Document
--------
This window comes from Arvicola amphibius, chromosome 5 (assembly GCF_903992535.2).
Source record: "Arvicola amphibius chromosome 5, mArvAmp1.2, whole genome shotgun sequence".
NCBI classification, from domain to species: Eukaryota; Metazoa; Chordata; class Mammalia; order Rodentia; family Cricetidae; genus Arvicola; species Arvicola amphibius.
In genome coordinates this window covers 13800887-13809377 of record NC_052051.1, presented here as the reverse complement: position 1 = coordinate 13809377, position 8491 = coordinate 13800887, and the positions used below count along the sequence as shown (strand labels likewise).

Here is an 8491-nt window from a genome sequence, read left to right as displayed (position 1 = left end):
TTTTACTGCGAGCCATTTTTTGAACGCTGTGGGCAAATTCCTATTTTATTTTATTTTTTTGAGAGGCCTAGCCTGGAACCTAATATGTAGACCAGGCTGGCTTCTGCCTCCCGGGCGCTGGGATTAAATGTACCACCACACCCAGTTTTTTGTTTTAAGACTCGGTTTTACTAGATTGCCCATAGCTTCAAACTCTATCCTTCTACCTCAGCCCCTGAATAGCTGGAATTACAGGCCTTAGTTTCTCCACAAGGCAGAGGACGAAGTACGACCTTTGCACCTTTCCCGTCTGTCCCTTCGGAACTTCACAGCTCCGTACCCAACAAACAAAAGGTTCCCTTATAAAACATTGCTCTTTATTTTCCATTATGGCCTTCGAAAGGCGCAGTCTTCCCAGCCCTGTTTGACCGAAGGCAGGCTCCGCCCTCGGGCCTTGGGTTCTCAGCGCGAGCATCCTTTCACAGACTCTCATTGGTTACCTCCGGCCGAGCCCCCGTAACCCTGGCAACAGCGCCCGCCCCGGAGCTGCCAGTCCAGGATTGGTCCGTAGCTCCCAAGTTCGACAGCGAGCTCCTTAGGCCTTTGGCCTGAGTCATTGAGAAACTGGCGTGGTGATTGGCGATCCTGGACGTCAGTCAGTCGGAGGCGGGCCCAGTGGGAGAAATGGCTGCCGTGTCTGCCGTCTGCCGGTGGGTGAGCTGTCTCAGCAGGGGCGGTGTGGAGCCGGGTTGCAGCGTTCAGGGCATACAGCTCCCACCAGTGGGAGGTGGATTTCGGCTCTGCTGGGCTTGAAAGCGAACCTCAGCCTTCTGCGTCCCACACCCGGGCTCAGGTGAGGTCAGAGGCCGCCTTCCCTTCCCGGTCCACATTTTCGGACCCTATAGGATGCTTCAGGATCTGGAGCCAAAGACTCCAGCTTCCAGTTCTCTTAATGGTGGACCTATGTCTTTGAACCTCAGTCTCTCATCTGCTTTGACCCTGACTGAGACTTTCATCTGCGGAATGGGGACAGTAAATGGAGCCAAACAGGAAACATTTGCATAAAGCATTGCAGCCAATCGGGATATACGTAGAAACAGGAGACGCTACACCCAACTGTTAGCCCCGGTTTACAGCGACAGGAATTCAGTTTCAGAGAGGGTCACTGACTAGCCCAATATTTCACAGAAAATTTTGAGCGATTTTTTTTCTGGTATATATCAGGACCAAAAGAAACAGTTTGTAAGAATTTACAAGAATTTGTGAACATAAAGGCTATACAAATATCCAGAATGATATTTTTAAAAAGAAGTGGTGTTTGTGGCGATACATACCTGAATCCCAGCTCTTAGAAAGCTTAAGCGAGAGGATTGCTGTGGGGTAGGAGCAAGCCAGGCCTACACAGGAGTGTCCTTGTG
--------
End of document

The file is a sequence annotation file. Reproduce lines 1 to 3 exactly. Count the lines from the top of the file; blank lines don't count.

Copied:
This window comes from Arvicola amphibius, chromosome 5 (assembly GCF_903992535.2).
Source record: "Arvicola amphibius chromosome 5, mArvAmp1.2, whole genome shotgun sequence".
NCBI classification, from domain to species: Eukaryota; Metazoa; Chordata; class Mammalia; order Rodentia; family Cricetidae; genus Arvicola; species Arvicola amphibius.